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An unexpected result for some census takers: the wrath of irate Americans

Dallas regional director Gabriel Sanchez said occasional encounters with dogs and protective property owners are par for the course in any census.

"It's not that people are waiting to gun down a government worker or waiting to assault a census worker," he said. "Some people have a strong need for privacy and being left alone. I'm sure they would treat the FedEx man the same way."

Soto, the pit bull victim, says census takers should be permitted to carry weapons, such as pepper spray, to ward off harm.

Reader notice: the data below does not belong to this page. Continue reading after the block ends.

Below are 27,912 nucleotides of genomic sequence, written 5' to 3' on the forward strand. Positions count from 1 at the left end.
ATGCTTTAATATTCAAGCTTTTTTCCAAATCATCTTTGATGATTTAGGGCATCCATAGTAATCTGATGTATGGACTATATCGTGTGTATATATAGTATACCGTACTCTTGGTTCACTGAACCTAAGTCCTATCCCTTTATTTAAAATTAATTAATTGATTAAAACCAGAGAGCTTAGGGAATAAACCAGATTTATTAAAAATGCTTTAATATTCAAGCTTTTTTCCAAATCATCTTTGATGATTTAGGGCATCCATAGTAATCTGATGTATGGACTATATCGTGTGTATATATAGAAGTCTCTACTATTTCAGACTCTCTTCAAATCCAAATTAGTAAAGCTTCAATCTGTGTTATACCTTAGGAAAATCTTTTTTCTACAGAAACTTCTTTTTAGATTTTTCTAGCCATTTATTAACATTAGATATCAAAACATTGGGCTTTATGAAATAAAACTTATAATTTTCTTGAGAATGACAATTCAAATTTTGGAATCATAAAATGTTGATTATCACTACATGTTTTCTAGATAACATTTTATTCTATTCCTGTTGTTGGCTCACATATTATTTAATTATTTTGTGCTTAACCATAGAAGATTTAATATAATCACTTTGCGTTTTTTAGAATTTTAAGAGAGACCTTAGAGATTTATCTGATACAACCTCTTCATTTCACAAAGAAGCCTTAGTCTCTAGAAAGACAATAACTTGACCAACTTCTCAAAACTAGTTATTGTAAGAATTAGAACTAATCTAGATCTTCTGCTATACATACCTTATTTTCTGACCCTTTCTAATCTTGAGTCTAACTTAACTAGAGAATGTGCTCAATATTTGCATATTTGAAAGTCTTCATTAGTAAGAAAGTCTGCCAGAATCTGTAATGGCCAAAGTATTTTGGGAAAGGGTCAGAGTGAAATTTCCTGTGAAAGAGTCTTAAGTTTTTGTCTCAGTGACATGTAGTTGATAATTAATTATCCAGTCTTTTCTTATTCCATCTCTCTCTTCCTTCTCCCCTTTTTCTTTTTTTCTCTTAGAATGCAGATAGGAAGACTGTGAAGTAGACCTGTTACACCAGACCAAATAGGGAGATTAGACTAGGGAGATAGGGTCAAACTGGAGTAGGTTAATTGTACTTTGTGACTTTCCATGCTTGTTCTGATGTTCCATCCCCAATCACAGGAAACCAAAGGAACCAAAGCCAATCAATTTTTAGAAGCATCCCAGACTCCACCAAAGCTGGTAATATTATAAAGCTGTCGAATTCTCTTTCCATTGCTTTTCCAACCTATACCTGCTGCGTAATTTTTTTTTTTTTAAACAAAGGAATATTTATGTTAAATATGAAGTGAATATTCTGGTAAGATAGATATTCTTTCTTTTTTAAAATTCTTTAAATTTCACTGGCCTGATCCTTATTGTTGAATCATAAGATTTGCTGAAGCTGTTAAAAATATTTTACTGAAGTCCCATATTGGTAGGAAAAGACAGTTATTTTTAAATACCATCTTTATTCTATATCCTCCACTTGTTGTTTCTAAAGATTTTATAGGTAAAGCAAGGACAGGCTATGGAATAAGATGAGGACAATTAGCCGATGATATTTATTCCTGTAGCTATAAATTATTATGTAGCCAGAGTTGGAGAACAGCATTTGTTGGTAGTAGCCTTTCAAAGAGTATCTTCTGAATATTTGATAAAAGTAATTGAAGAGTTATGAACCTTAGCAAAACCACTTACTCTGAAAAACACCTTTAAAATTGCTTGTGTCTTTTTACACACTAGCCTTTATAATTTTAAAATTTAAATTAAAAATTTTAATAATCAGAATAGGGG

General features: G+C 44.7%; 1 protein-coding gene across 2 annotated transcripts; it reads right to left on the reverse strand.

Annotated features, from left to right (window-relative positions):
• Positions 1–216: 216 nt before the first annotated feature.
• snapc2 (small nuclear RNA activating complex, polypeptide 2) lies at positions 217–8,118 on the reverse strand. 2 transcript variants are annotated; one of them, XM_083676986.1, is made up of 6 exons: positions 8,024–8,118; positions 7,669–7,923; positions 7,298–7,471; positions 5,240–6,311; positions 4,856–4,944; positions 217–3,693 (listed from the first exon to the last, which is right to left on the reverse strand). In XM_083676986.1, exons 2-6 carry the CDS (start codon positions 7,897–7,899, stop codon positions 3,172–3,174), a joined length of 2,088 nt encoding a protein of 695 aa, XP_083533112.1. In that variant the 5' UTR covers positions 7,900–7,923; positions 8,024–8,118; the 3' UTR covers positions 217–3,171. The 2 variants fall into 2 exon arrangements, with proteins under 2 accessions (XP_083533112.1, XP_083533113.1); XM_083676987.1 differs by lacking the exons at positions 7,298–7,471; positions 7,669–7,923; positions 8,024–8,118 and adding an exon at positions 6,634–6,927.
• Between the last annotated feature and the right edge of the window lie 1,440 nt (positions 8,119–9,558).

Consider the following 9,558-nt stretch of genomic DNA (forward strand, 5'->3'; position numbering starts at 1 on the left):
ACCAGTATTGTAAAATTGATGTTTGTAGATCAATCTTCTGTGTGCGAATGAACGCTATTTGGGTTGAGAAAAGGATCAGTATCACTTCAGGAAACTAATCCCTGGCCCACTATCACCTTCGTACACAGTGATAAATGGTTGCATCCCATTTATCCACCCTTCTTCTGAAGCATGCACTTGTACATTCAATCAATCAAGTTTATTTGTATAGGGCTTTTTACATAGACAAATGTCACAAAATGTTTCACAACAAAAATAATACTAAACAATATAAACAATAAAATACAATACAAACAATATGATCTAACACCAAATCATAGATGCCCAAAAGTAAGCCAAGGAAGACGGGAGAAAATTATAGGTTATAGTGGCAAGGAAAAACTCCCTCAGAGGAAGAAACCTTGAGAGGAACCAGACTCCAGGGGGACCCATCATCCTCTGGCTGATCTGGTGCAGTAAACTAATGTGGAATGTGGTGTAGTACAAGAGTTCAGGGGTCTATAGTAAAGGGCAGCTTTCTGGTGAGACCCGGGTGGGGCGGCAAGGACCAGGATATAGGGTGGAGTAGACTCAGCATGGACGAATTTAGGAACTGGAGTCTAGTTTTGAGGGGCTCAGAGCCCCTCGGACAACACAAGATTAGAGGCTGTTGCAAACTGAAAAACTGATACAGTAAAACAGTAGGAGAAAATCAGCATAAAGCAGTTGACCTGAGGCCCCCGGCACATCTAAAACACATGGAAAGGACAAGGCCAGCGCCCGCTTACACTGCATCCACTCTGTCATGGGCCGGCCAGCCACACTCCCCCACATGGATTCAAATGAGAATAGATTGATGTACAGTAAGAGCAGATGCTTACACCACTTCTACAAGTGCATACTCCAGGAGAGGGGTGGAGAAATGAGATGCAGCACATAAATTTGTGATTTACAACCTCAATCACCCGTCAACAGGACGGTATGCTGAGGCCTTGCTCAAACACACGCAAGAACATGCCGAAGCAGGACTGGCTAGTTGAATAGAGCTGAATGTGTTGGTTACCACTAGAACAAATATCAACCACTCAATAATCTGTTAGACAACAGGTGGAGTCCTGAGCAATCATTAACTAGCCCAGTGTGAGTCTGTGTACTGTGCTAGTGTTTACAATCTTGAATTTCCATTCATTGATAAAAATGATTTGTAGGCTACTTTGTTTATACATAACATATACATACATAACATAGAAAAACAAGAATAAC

"If I'd had pepper spray in my pocket, I probably would have had a good chance of not losing my hand," said Soto, 38, who was earning $15 an hour and saving for a vacation with her children and a used car.

The dog bit Soto in the stomach, leg and hand. The census is paying for her doctor's bills, medication and replacement clothing. She doesn't know when she will be physically able to return to her regular job as a special-education teacher's aide.

Steven Jost, a spokesman for the Census Bureau, said it is unlikely that the policy prohibiting census workers from carrying weapons will be rescinded. After the 2010 census is completed, officials will examine all incidents to determine whether changes are needed to reduce risks, for both workers and the public. The number of verified incidents might go down after analysis.

Chesney, for one, won't be back for another census unless she's offered an office position.

"I want to help my country," she said. "I want us to have funding for schools, and all the things that are involved with the census. But I'm not putting my life at risk."


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